Brand usability: Your brand is an interface, make it simple to use

This is an old article, just reposting as it’s one that still resonates from my old blog.

Usability refers to the ease with which an interface (be that a screen, device, object or website; basically anything you can interact with) can be used by its intended audience. Usability takes into account how easy or efficient something is to use, how easy it is for a newbie to learn to use it and even how satisfying that experience is for users. I’m passionate about it, anyone working in online industries has to be (in my opinion). The ROI that results from getting usability right is huge and can be the difference between success and failure if you’re designing or creating anything.

Brands as interfaces

Every time a consumer comes into contact with a brand be that online, by walking into a shop, reading about them in a newspaper, receiving a piece of marketing or any one of the myriad other ways you can encounter a brand, an interaction takes place. The places where this contact occurs is the interface, the way that contact manifests itself is the interaction. An interaction can be physical, verbal, mental or social in nature and each interaction can result in success or failure for your brand. What you’re looking for, of course, is for each interaction to be a satisfying experience for the consumer where they go away with a positive impression of your brand. For that impression to be a good one, as a brand you’re going to have to be usable, accessible, communicative and sociable.

Your customers come first

I’m a big fan of getting customer service right. As a consumer myself I get so frustrated when I’m let down by a brand but can easily see how they could have avoided or fixed the issue. As a consumer there’s a journey you embark on with a brand and touchpoints where you interact with them, those touchpoints are the interfaces between you and the brand. Customer journey mapping is a great tool which allows an organisation to document all the touchpoints they have with their customers and audience, measure their success or failure at each touchpoint and then work to improve or optimise the journey. Undertaking this exercise can be eye opening and really shows where you need to focus to make customers interactions with you more enjoyable and successful both for them and for you. In these days where brands are seeking to expose themselves to their audience through social media this seems particularly relevant, it also sounds very much like usability at work to me. Mapping out and optimising a customer journey seems very much like an effort to improve usability.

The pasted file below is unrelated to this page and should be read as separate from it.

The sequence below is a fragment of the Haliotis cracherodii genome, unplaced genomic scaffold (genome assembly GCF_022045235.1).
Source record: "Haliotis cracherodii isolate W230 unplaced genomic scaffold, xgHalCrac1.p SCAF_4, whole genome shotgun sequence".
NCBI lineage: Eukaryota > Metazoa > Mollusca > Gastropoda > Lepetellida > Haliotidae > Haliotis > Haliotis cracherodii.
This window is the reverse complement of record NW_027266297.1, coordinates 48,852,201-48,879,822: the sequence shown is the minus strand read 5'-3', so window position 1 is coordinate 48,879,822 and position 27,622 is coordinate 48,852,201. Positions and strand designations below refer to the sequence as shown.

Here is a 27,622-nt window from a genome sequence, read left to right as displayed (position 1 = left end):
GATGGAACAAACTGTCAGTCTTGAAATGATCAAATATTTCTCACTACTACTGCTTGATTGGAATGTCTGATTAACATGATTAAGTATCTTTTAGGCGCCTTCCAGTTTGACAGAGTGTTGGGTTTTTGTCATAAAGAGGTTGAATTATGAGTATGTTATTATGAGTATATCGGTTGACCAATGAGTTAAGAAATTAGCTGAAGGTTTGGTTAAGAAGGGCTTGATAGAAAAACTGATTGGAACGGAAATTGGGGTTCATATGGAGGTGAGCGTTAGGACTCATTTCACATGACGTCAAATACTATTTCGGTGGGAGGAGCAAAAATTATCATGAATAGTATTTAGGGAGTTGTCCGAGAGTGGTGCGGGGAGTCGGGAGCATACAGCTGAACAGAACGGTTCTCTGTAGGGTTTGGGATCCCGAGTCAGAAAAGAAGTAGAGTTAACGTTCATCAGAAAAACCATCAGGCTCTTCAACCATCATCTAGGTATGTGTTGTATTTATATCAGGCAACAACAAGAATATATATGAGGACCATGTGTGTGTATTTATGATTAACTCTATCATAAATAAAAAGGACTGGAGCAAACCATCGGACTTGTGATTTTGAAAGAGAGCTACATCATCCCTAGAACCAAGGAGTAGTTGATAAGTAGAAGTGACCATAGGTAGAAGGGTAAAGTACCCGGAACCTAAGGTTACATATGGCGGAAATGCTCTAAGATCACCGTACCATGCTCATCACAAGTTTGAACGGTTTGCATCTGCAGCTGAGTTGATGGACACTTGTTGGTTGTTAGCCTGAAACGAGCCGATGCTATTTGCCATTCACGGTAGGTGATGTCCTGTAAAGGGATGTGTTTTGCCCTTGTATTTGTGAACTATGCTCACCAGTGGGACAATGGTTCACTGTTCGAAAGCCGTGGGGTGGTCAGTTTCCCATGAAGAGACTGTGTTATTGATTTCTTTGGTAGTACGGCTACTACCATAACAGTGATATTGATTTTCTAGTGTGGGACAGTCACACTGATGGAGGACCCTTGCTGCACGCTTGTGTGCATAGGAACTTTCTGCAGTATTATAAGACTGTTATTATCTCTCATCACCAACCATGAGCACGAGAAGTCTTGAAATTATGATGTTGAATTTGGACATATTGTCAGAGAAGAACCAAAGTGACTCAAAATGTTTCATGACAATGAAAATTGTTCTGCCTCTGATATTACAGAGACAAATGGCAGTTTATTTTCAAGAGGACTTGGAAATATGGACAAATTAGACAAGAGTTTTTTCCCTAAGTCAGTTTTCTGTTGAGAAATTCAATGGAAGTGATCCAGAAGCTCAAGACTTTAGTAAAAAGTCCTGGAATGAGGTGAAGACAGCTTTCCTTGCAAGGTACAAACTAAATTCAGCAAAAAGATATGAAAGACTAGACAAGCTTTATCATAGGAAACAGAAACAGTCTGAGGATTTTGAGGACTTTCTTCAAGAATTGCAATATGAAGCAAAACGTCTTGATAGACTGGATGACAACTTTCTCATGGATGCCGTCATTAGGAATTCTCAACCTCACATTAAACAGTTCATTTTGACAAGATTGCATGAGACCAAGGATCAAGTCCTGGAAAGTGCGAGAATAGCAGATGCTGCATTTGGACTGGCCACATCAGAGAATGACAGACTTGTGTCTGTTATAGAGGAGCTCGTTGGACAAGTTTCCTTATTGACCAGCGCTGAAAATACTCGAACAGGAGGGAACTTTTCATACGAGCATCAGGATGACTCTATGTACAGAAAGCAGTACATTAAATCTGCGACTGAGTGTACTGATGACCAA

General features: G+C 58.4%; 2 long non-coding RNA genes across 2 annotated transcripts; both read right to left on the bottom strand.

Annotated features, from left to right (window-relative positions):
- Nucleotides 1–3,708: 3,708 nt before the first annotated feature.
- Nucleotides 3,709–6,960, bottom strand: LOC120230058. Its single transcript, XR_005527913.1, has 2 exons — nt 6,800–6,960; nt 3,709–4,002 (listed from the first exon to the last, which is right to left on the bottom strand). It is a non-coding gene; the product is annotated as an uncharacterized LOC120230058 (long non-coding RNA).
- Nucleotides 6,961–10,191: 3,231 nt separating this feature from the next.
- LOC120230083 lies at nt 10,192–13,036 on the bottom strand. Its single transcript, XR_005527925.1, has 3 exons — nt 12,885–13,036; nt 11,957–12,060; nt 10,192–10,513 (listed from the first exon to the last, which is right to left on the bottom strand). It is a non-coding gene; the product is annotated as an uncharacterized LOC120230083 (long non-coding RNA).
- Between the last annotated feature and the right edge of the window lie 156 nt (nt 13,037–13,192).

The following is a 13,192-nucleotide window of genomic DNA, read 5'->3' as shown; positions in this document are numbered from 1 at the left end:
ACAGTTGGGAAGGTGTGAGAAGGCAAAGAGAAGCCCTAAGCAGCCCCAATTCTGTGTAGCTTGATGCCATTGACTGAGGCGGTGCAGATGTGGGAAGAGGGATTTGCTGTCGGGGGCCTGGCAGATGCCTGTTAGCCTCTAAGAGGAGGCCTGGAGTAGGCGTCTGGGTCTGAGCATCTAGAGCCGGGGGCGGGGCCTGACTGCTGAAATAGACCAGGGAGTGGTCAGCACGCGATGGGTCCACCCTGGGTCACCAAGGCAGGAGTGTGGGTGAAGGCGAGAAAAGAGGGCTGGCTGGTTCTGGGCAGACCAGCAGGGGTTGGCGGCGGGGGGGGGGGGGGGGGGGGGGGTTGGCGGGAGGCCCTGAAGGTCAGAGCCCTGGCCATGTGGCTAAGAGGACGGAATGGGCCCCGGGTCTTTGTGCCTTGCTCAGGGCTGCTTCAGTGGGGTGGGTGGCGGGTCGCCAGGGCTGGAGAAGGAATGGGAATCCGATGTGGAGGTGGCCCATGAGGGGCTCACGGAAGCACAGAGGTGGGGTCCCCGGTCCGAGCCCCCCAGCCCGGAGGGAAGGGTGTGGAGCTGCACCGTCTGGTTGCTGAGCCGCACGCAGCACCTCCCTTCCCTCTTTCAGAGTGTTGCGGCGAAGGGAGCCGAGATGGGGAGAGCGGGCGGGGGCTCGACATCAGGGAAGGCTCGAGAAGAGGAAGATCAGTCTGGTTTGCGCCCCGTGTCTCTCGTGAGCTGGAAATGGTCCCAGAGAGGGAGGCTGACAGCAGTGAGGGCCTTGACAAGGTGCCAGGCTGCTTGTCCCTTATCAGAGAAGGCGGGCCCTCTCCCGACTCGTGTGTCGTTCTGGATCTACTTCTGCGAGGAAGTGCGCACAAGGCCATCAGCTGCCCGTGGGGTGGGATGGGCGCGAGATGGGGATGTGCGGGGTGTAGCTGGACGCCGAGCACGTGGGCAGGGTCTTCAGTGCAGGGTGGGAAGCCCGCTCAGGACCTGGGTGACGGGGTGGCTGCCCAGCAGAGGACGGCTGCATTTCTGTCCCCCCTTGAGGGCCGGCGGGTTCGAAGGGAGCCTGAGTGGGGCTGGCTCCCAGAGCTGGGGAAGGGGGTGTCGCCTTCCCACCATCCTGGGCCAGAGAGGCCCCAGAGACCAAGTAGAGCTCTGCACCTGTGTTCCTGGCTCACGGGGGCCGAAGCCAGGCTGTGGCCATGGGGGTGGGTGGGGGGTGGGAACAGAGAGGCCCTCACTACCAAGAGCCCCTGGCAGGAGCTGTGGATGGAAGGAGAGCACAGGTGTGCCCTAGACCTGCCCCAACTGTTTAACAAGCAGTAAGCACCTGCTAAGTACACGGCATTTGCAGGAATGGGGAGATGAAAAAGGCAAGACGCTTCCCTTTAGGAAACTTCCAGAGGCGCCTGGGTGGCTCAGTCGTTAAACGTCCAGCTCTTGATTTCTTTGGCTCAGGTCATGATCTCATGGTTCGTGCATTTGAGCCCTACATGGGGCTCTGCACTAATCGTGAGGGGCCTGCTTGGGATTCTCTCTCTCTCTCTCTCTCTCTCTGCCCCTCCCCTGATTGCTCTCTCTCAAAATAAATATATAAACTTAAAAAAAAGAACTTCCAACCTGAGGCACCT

In this sociable world

We’re seeing a lot of talk about business design lately with a lot of buzz around ‘social business design’ in particular. This new trend of brands trying to be engaging, communicative and open requires the customer (user) experience to be spot on. Given the fact your audience can now discuss you across multiple platforms and media it’s more important than ever that you remove the pain points in your interface to make the customers experience as smooth and hassle free as possible.

Brand usability

So, brand usability. The practice of measuring and optimising a brands user interfaces. It’s a practice that already exists (under many other names) and there are specialists out there who can help you with certain interfaces you want to optimise. However, people who can offer to give a holistic service to help you make your brand more usable are few and far between right now. I think that’ll change. As social becomes the norm and the customer comes back into focus, brands are going to be crying out for help in these areas as they realise they’ve brought all the focus onto their service through trying to run before they can walk in this new sociable world.

Brand usability, social business design or customer relationship optimisation; whatever you want to call it the future seems bright for those who understand these topics and it maybe even brighter for brands who understand the importance of practising them.